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emerging risks briefing

shipping cOnTinUed

improving energy efciency in ships in 2009 the international maritime Organisation agreed a range of measures to help improve the energy efciency of the global merchant eet.The

  • eet provides transportation for oil and gas, containers,

people and bulk cargoes such as timber and iron ore. When fully implemented in 2011, these are expected to have far reaching improvements on standards of marine construction and operation.

The measures include:

  • an energy efciency rating index specically for ships, similar to those used to rate cars and electrical appliances;

  • a management system for all ships to monitor and reduce cO2 emissions covering route planning, speed control, weather routing, engine optimisation, navigation control, hull maintenance and fuel selection;

  • possible taxes, emissions trading or other market based mechanisms to be applied globally to the sector; and

  • global principles for developing regulation on reducing cO2 emissions regardless of the national

    • ag being own.

implementing the measures WWf hopes that the design and operation indices become mandatory for the entire eet. by having minimum standards applied to all vessels it will have a real impact on the environment and safety levels.

a balance of nancial incentives and penalties will need to be maintained to ensure compliance.The agreements should also be structured to encourage incentives that go beyond efciency savings.

if a nancial mechanism such as a carbon trading scheme were to be introduced it could potentially provide the right stimulus.To work it would need to limit the amount of carbon available to create a demand between participants. each year this amount of carbon would reduce encouraging ships to continue to improve emissions.

if carbon is assigned a cost for shipping it will have less

  • nancial impact on the more efcient vessels.voyage

optimisation is one way to minimise costs and carbon. by carefully planning routes, avoiding adverse weather conditions and travelling at slower speeds, cost and

carbon savings can be achieved. caution is needed to make sure that engines do not operate below the speeds they were designed for.This could damage them and create a bigger environmental impact.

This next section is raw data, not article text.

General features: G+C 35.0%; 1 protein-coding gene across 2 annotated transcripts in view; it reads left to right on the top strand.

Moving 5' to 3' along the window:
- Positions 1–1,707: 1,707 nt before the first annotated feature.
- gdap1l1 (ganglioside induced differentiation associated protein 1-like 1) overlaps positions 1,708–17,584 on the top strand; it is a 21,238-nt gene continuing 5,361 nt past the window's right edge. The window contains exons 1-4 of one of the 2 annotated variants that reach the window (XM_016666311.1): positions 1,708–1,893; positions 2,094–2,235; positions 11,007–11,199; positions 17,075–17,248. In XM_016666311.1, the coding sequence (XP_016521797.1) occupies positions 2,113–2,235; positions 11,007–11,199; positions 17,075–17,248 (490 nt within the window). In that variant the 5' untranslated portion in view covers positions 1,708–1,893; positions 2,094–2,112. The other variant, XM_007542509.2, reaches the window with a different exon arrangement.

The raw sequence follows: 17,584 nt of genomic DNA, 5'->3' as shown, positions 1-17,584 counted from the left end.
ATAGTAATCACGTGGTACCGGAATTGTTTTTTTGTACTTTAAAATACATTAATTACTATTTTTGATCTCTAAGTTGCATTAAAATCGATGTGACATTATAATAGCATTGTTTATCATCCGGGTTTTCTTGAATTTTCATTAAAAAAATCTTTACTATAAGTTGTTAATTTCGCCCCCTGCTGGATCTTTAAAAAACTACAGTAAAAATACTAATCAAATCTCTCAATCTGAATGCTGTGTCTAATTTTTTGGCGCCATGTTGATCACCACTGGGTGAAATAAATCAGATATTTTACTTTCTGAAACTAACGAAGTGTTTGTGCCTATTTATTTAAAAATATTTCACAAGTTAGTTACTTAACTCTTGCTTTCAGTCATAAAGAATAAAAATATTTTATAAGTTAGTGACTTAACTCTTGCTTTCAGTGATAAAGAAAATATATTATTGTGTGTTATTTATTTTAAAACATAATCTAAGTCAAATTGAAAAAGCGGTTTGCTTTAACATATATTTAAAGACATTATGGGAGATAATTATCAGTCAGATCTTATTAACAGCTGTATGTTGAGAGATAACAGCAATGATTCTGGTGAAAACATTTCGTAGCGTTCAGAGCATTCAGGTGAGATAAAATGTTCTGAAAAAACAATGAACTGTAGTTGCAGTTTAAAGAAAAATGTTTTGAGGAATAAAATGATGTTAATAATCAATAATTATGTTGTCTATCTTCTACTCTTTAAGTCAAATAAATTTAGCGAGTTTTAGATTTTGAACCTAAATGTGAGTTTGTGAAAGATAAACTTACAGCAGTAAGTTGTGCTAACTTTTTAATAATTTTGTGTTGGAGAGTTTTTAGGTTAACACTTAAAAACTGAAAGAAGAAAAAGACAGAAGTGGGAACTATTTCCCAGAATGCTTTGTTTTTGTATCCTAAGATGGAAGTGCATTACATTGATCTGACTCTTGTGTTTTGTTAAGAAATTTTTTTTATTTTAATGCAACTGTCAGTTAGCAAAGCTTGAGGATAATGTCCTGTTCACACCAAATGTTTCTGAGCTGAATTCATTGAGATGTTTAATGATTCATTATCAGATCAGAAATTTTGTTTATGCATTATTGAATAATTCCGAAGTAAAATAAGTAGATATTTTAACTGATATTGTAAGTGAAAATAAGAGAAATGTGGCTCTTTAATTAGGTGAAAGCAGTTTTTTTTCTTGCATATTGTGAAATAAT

implementation in a diverse eet cannot be expected overnight. it is likely that it will take ve years for all the measures to come into force. many vessels already operate at efcient standards, enjoying reduced fuel costs and lower insurance premiums.vessels over 25 years old tend to be a higher risk, although a very well maintained 30 year old vessel may actually be in a better condition than a 15 year old one that’s been poorly maintained.

SimonWalmsle ,Marine Manage , WWF international

“it’s likely that resale values for vessels could be lower in future because of their carbon footprint. This would have been more signicant if shipping had been included into an emissions agreement in the copenhagen cOp15 talks in 2009.

“a key concern about emissions agreements is that we need to make sure we don’t drive passengers and short sea shipping towards more environmentally damaging forms of travel.These commercial activities use a sustainable form of transport but are cost sensitive and extra carbon penalties may make them too expensive.

“it’s important that all vessels try to adhere to best practice and work together to reduce emissions. by doing this it will help us try to keep below the two degrees of climate change needed to stabilise our environment.”

© rsa


systemIc rIsk


  • Reduce CO2 emissions

  • Short sea shipping reduced

  • Passenger transport reduced

  • Cost of carbon

  • Resale value of vessels

  • Fuel costs in Arctic

  • Emissions trading system

emerging risks briefing


  • Energy indexes for design and operation

  • Management system for operation

  • International regulation

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